One Year Later, School Librarians Share Lessons Learned and Hopes for the Future

The pandemic shuttered schools one year ago this week. SLJ checked in with school librarians around the country to ask what they have learned, how their priorities have changed, and what they see in the future.

One year ago this week, schools were shuttered and public libraries closed their doors to patrons. The K-12 world pivoted to distance learning. It would be for two weeks, many thought. But soon, it was clear, it would be a little longer. In what previously seemed unthinkable, graduation ceremonies were canceled, made virtual or drive-thru, and reopening was postponed until fall.

Now it has been 12 months, with one upended school year blending into the next. Many public school buildings remain closed or are open to only part of the school community each day.

Throughout it all, school librarians have assisted staff, adjusted their lessons, and adapted where needed. SLJ checked in with school librarians around the country to ask what they have learned, if priorities have changed, whether the job itself has changed, and what they see for the future.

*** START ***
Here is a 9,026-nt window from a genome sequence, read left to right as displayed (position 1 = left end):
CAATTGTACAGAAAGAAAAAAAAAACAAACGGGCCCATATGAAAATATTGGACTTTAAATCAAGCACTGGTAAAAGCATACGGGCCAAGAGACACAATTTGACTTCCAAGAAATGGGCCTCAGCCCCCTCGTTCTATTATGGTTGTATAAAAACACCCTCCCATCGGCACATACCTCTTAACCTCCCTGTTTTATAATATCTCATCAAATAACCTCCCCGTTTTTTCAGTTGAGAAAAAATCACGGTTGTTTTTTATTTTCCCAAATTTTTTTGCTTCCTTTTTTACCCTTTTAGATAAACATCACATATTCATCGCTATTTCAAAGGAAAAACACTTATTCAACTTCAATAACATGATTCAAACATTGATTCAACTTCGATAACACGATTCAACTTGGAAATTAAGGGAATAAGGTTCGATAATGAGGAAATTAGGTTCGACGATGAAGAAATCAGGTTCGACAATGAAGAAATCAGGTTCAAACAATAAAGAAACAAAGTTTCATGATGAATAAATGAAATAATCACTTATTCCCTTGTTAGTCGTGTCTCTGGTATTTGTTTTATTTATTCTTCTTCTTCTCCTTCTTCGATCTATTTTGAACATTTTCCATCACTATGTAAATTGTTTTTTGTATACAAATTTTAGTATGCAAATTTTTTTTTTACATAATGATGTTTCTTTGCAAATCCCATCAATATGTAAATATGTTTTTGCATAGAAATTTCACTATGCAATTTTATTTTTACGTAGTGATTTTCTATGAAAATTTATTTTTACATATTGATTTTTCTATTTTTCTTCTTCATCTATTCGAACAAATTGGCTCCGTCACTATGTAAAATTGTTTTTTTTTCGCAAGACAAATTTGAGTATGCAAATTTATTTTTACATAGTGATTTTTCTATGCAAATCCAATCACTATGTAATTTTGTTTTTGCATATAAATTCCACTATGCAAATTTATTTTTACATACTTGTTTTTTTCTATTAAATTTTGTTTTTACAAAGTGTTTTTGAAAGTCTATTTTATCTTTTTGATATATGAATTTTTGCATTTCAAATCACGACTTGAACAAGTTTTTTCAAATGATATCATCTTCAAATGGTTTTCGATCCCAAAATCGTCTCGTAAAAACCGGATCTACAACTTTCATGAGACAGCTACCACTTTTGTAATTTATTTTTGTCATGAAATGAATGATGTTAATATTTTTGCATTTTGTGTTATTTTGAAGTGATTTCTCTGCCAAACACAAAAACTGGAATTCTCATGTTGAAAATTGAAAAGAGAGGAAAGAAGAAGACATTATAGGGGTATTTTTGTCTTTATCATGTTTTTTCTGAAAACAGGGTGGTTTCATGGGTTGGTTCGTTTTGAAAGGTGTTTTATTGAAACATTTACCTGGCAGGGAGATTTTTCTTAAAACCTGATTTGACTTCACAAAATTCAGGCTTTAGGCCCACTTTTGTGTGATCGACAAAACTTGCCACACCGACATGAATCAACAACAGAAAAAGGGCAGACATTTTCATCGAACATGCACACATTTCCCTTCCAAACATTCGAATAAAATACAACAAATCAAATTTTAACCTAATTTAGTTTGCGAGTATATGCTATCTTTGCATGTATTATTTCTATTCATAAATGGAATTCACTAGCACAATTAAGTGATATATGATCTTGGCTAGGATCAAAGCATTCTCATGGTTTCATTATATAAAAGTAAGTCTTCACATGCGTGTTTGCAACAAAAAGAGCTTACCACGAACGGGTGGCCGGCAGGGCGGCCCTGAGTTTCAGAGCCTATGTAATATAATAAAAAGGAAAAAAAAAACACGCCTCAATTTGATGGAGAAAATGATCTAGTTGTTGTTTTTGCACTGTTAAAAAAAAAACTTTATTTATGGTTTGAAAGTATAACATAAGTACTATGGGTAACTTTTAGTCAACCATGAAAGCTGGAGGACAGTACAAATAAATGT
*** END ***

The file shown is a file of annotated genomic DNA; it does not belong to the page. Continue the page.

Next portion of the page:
Librarian, Meadowcreek H.S.
Norcross, GA
2020 SLJ School Librarian of the Year

I have learned I don’t like being called a superhero. Rather than people calling educators superheroes, they need to pay us what we are worth and protect our lives by not requiring us to be in the building when the COVID numbers are high in the community and where there is no way to safely social distance.

I go home on time now, and I am making more time for self-care. I realize that I have to put on my oxygen mask first before I can save anyone. I am also making my mental health a priority.